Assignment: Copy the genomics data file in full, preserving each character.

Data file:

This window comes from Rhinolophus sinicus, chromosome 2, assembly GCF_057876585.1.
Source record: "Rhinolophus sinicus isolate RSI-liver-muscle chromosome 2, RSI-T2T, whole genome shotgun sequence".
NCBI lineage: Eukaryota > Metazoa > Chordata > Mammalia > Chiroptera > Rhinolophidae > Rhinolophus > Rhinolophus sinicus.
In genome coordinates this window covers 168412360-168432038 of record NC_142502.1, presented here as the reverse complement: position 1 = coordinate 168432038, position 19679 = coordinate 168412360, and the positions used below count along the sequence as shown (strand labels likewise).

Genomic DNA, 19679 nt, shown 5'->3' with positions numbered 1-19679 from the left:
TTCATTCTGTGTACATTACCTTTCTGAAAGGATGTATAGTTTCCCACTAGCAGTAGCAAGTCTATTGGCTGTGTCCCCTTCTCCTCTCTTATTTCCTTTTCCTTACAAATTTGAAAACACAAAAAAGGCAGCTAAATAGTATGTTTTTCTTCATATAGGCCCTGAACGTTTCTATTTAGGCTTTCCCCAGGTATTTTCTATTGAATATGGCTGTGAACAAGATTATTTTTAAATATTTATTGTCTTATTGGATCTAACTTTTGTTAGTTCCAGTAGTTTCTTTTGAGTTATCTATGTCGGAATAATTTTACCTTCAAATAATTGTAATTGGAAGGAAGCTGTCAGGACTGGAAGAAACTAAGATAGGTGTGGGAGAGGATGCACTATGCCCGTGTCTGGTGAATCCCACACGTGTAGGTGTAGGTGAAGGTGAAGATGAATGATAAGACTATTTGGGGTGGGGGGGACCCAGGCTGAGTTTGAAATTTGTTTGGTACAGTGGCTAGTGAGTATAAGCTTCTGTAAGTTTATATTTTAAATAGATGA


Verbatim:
This window comes from Rhinolophus sinicus, chromosome 2, assembly GCF_057876585.1.
Source record: "Rhinolophus sinicus isolate RSI-liver-muscle chromosome 2, RSI-T2T, whole genome shotgun sequence".
NCBI lineage: Eukaryota > Metazoa > Chordata > Mammalia > Chiroptera > Rhinolophidae > Rhinolophus > Rhinolophus sinicus.
In genome coordinates this window covers 168412360-168432038 of record NC_142502.1, presented here as the reverse complement: position 1 = coordinate 168432038, position 19679 = coordinate 168412360, and the positions used below count along the sequence as shown (strand labels likewise).

Genomic DNA, 19679 nt, shown 5'->3' with positions numbered 1-19679 from the left:
TTCATTCTGTGTACATTACCTTTCTGAAAGGATGTATAGTTTCCCACTAGCAGTAGCAAGTCTATTGGCTGTGTCCCCTTCTCCTCTCTTATTTCCTTTTCCTTACAAATTTGAAAACACAAAAAAGGCAGCTAAATAGTATGTTTTTCTTCATATAGGCCCTGAACGTTTCTATTTAGGCTTTCCCCAGGTATTTTCTATTGAATATGGCTGTGAACAAGATTATTTTTAAATATTTATTGTCTTATTGGATCTAACTTTTGTTAGTTCCAGTAGTTTCTTTTGAGTTATCTATGTCGGAATAATTTTACCTTCAAATAATTGTAATTGGAAGGAAGCTGTCAGGACTGGAAGAAACTAAGATAGGTGTGGGAGAGGATGCACTATGCCCGTGTCTGGTGAATCCCACACGTGTAGGTGTAGGTGAAGGTGAAGATGAATGATAAGACTATTTGGGGTGGGGGGGACCCAGGCTGAGTTTGAAATTTGTTTGGTACAGTGGCTAGTGAGTATAAGCTTCTGTAAGTTTATATTTTAAATAGATGA